I see what you did with that subject line.
A while back, my wife wanted to replace some underwear she liked that she bought out of town. So I found it on the web and placed the order. Good news? Problem solved. Odd news? Now, everyday, a new email from Cosabella arrives in my inbox.
There are certainly worse kinds of spam, but none that make me quite as uneasy.
Because I’m not really getting these emails from Cosabella, I’m getting them from Albert.
Professional sports has dealt with this for years: the Mets trading Tom “The Franchise” Seaver to the Reds, LeBron James leaving Cleveland for Miami (then coming back and now maybe moving on to Los Angeles?), Brett Favre leaving Green Bay for the archrival Vikings (best t-shirt ever seen in a Wisconsin gas station: “We’ll never forget you Brent.”).
That same phenomena has just hit advertising for the second time in less than a year as the recently-canned ‘most interesting man in the world’ switches from Dos Equis to tequila…
And judging from the pour, he drinks the stuff like water.
Our college philosophy syllabus included Epictetus’ The Enchiridion, a manual of Stoic advice and ethics. I loved it for the two reasons; first, it was a very accessible philosophy book loaded with logic and pragmatism and second, despite being so easy to read, it sounded like something people way smarter than me would study.
I read it twice.
This may not be an exact quote.
I get it; no one likes Powerpoint. It’s a terrible format for communicating anything truly important, an awful source for disseminating real knowledge.
Every year, Mary Meeker, a former Wall Street securities analyst now working as a Silicon Valley venture capitalist with Kleiner, Perkins, Caufield & Byers, releases this highly-anticipated Powerpoint deck: her annual analysis of internet trends. This year’s version weighs in at a staggering 355 pages. I won’t pretend that I’ve read through it all, but I plan to. And you should too; download a pdf of it here. Continue reading
As a teenager in the late 70’s, I grew up on a steady aural diet of pre-formatted FM radio. I didn’t mind–I didn’t know better. Until I saw The Blues Brothers. Sitting in my seat at the Harrisburg East Mall theaters, Sam Moore and Dave Prater reached off that soundtrack and shook me by my (oversized) lapels. Thankfully, John Landis included a rather gratuitous close-up of Elwood plugging “The Best of Sam and Dave” into the Bluesmobile’s 8-track. The next day, I rode to the local record store and asked them to mail order it. Three weeks later, the LP was on heavy rotation on my Radio Shack Realistic turntable.
“Play your part, play it simple, listen to what the other guys are doing, and complement them. Make them look good, too. If you do that enough times, they’ll turn around and make you look good when it’s your turn. That’s the way I’ve always looked at it.”
“Commencement doesn’t mark an ending, but rather, a new beginning…”
Yada yada yada, blah, blah, blah, godspeed.
It’s that time of year again. The annual momentous, overly commemorated season of graduation; from grad school, college, high school, grade school, kindergarten, pre-k–basically every organization with tests and teachers.
Few of us have or ever will graduate at the top of our class. And thanks to a study from Boston College about high school valedictorians, we don’t have to feel so badly about that.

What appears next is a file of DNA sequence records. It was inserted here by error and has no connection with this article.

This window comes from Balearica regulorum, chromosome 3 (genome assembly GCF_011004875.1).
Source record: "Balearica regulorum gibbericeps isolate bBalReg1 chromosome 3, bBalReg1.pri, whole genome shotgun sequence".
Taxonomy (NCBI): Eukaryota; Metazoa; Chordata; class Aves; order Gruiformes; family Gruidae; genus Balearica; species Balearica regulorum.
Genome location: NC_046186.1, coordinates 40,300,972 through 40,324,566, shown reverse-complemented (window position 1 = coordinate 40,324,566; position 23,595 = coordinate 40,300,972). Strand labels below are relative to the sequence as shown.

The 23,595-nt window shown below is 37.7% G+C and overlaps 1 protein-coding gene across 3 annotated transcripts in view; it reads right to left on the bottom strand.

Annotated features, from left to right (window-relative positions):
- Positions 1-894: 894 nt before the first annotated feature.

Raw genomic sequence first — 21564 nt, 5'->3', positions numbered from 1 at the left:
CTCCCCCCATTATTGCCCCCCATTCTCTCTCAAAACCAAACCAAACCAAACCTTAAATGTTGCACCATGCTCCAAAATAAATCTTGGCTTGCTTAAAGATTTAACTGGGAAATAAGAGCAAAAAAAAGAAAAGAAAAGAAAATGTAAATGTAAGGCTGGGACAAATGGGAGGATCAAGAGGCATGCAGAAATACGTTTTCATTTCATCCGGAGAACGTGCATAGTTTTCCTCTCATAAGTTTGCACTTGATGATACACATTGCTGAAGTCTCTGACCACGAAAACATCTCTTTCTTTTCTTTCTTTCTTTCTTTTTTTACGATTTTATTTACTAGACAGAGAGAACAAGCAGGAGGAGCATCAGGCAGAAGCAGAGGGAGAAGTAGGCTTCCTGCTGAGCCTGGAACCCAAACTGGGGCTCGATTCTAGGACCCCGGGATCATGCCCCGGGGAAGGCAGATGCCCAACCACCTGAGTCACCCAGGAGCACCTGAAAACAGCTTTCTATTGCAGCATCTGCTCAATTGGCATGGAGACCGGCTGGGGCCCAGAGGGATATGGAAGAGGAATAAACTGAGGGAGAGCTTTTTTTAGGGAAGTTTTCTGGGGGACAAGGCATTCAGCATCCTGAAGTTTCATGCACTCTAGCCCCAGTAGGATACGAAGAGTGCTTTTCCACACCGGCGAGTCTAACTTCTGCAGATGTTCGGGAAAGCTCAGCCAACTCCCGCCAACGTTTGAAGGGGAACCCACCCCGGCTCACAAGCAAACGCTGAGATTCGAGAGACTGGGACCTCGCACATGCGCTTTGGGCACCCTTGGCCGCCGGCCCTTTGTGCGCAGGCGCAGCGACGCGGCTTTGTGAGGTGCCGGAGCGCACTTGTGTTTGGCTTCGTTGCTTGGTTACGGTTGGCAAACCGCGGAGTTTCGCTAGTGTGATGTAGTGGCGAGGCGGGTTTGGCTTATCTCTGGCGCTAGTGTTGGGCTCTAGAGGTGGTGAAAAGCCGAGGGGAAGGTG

We wanted to repaint some furniture this weekend so we were happy to learn our local Ace Hardware sells designer Amy Howard’s “One Step Paint.”
“One Step”: that seems convenient.
Until you check out the accompanying literature containing the instructions.
Which run to nine steps.
Huh. You might want to look into getting a new copywriter Amy. You know, one that can read. Or at least count.
Happy Memorial Day!
It’s gotten significantly harder to earn a margin in the advertising/marketing business. With already overworked staffs, agencies can rarely afford to offer volunteer hours to causes that truly need creative help.
That’s why it was such a joy pulling together this video for our friend Dr. David Gaus, who is not just a fun-loving Wisconsin guy and old college classmate, but the founder of Andean Health and Development: an organization committed to bringing quality healthcare to underserved communities in rural Ecuador.
Today marks what would have been Fr. Theodore Hesburgh‘s 100th birthday. Twenty years ago, Fr. Ted co-founded Andean Health and Development with David, serving as it’s board chairman until 2014. Fr. Ted was also my wife’s uncle: the man who married us, baptized our kids, and smoked many an after dinner cigar at various family events. It felt fitting to create something to commemorate this milestone.
There’s no bigger cliche than to say that helping others inevitably helps yourself the most, but it’s only a cliche because it’s so undeniably true.
It’s nice to be reminded of that, and to throw a favor to a very deserving organization and friend. And yep, it does feels really good. Thank YOU Andean Health.
Last year, German supermarket chain Lidl generated $96 billion in revenue from 10,000 locations by selling mostly their own private label brand. This Summer, they are opening their first stores in America with this decidedly countertrend stance: limited choice.
Lidl’s label makes up 90% of their stock, most at a significant Trader Joe’s-esque discount. They will not have all the brands we’ve come to expect from a visit to the grocery store, but as a top Lidl executive (gosh that’s fun to say aloud) recently asked “Do you need fifty labels of ketchup?”
Khalil Sehnaoui is a well-respected Lebanese information security expert, consultant, and hacktivist. He’s also a rather prolific tweeter with nearly twelve thousand followers. Oh, and he has a rather savage sense of humor, as evidenced by this tweet: